Beginners

So you’re running your first half or full marathon

May 20, 2021

As a runner, you have to understand that your mind is a very important tool in getting to through a race and across the finish line. Here are some pointers that have helped me during my years of running and, truthfully, in many other areas of my life as well.

Running your first half marathon or marathon

Do your time

Make sure that you have done your time when it comes to preparing your body for the distance. This includes spending enough time on your legs while training, completed enough mileage and generally done your homework on what needs to be done. Remember that true confidence comes from being prepared.

Be mentally prepared

Know what you are in for on race day. If possible, study the route so you know landmarks along the way and roughly where they lie on the route. Where are the uphills and downhills on the route, so you know where you need to push and where you can recover.

Take time out to ”daydream”. I imagine myself running on the route and I keep moving forward. I see myself conquering one kilometre one another. I visualise myself running that last section of the route approaching the finish line, thinking about that feeling of accomplishment when I know that I have achieved my goal.

Plan your race

I like to split my marathon into 10km splits and half marathons into 5km splits. I make sure I know where I want to be at each point and by what time I need to be there in order to reach my desired time. However, it’s important though to be realistic about a time that you are physically able to achieve. Know and understand your goals clearly.

Have a plan “B”, especially for the novice who is not entirely sure yet of their abilities. We just can’t predict how things will pan out or how you  will feel on race day. A plan B will help to keep you on track, if your ideal goal starts to slip away. Rather have a plan “B” to help you finish the race than just call it a day when things don’t work out.

Visualisation

This is a vital part of training for me as it helps me to get into “the zone”. I take time to mentally work through my race a number of times to help gear myself up mentally for the good and tough times to come. I see myself enjoying the good moments and when I see myself having tough times,  that’s when visualise myself digging deep and staying focussed to conquer the race.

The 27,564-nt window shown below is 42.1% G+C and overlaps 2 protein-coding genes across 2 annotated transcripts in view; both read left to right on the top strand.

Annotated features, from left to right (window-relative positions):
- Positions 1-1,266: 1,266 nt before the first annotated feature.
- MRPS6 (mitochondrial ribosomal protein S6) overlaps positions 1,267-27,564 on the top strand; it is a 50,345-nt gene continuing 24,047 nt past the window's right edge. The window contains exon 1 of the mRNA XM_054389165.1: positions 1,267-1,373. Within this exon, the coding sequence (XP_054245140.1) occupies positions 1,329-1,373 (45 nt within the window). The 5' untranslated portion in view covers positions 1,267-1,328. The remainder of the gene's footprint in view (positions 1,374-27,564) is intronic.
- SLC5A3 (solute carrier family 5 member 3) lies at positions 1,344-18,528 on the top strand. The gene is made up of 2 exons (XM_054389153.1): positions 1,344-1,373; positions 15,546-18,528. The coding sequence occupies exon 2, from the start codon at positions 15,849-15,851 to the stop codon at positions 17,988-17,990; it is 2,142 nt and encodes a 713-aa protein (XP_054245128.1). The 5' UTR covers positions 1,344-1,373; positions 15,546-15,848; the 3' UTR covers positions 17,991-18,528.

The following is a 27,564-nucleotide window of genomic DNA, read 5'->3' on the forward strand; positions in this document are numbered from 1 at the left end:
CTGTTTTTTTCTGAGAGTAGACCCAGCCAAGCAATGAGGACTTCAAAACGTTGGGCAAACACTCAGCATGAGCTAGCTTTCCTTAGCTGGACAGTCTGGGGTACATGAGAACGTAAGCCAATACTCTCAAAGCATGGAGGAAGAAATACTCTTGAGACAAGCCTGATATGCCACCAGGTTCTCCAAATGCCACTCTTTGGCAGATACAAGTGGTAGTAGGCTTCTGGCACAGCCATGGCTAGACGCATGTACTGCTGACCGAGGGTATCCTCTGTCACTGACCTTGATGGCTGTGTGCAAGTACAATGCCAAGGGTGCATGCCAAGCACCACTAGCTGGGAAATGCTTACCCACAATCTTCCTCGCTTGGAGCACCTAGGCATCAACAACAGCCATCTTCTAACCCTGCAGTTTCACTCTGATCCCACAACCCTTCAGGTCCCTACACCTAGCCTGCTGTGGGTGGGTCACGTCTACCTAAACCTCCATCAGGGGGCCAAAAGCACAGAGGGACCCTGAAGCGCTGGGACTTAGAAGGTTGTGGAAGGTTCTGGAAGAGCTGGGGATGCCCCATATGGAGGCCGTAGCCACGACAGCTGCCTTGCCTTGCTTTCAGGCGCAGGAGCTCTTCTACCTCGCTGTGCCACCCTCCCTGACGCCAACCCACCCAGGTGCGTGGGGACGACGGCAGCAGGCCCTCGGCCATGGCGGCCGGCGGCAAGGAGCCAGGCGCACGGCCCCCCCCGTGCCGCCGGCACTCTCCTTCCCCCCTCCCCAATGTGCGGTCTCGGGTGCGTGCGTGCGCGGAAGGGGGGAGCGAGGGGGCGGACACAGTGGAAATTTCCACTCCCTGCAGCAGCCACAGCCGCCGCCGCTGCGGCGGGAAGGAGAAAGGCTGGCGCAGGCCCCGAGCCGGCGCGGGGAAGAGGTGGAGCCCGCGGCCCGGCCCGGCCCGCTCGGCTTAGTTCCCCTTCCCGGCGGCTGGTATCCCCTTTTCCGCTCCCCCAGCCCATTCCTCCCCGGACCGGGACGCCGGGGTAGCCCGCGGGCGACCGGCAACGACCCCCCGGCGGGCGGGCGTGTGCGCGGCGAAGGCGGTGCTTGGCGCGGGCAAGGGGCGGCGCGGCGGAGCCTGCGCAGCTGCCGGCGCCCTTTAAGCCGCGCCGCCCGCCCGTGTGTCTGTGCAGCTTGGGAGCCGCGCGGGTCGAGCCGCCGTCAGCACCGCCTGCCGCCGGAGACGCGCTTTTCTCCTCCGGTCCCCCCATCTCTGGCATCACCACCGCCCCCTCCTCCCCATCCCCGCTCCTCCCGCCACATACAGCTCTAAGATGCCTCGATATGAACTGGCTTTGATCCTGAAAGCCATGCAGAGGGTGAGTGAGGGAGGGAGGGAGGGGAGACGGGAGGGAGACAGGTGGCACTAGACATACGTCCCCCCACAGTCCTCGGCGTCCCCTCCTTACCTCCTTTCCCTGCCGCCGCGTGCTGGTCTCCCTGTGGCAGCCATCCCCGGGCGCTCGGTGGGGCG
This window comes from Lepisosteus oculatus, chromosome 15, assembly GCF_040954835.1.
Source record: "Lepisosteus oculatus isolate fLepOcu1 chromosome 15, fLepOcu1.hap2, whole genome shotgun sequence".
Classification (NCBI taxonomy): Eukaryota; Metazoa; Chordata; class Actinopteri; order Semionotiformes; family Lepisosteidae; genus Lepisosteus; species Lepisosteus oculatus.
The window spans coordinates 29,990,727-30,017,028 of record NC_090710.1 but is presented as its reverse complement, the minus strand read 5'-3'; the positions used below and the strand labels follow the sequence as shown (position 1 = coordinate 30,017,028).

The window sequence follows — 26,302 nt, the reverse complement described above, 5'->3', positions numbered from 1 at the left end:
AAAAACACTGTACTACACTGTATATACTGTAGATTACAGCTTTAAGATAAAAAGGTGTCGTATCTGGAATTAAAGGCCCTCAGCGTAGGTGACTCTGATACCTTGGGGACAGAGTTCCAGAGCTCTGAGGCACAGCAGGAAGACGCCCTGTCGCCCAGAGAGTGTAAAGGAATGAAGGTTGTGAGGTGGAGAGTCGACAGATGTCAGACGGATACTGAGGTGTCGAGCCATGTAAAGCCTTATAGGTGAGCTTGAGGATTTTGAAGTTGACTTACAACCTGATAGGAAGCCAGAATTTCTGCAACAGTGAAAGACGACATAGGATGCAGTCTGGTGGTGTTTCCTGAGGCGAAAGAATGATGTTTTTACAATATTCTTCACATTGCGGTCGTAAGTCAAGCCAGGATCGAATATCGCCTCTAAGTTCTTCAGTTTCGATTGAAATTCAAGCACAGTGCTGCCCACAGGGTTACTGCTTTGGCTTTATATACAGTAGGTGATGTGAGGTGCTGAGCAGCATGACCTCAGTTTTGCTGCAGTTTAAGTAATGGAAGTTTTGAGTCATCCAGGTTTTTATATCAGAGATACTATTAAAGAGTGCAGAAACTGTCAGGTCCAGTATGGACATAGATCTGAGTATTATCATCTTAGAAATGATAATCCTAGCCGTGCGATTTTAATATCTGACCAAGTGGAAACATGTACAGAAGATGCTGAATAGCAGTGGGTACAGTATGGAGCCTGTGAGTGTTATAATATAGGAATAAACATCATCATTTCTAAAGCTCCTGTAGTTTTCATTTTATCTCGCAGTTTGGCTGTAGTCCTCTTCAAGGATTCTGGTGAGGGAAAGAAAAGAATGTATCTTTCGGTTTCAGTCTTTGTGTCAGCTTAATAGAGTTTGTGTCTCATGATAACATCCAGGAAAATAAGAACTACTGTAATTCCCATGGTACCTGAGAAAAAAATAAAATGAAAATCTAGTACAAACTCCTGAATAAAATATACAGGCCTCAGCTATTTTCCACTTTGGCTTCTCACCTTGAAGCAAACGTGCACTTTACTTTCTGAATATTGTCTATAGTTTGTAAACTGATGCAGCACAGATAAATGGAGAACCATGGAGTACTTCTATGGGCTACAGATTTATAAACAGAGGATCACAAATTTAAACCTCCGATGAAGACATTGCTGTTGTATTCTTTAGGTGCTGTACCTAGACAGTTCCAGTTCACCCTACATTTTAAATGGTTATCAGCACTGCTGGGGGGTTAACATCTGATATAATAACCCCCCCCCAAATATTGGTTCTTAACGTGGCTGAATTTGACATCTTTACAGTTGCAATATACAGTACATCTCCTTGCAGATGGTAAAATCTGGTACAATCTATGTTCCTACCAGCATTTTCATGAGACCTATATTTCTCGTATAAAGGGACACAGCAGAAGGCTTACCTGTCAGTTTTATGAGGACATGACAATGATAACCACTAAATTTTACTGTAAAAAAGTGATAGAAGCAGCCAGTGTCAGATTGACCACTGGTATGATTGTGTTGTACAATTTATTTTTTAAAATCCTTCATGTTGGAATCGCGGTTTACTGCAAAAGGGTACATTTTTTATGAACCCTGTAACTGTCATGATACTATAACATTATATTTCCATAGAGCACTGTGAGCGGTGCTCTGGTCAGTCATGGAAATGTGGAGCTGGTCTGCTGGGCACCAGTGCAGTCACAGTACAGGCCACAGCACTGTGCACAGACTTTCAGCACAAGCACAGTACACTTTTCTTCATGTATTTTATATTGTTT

The key for me is to cut out all negative the thoughts and fears and rather visualise myself feeling strong and being in control of my race.

Deal with pre-race stress

Make sure that you have all your running gear is laid out and ready a day or two before race day and make sure that you don’t try anything new on race day. Make sure that everything has been tried and tested on a long run before – and I mean everything from your socks to the food you will eat on the run and what you will eat in the morning before the race.

The nerves of the race will often make it difficult to sleep the night before, so I make an effort to sleep well for the few nights before that to ensure I’m rested.

When you get to the start line, there will be a lot of excitement and nervous energy. Don’t get caught up in the hype and start too fast. Stick to your plan.  Also remember that, if you are at a physical race and not a virtual one, there will be a huge crowd at the start, so give yourself extra time in your plan to cross the start line.

Learn to talk

Running is a social sport, so when you’re on the route, feed off the energy of others and talk to your fellow runners. It helps pass the time and reminds you that others are going through them same.

If you’re doing a virtual race, self talk or have a mantra. Use words like “moving forward”, “getting stronger”, “power”, “strength” to keep yourself in “the zone”. Think of yourself as a mighty warrior conquering every kilometre without wavering and fearless as you reach for your crown.

Stay focused

Make the decision right from the start that quitting is not an option. When times are rough, and there will be those times, focus on all the hard work you’ve done to get this far. If plan “A” doesn’t work out on the day, then move to plan “B” and stay focused on conquering one kilometre after the next.  Keep reaching for your dream knowing that if you get your mind to cross the finish line, your body will follow. Keep moving forward, lamp post to lamp post or driveway to driveway if you need to, but keep moving forward one step at a time.

Finally

I keep replaying my mental finishing picture in my mind. I see myself giving it that final push and crossing the finish line, feeling victorious, looking like a champion, knowing that I have conquered my 1st, 2nd or 3rd marathon or half marathon – every one is a victory.

You are a Champion – wear your medal with pride!

Graham Block


Graham Block is a highly experienced and well-known runner in Johannesburg. He is the founder of the Run Zone running club and has earned permanent numbers for 10 different races. Read more about Graham here

More articles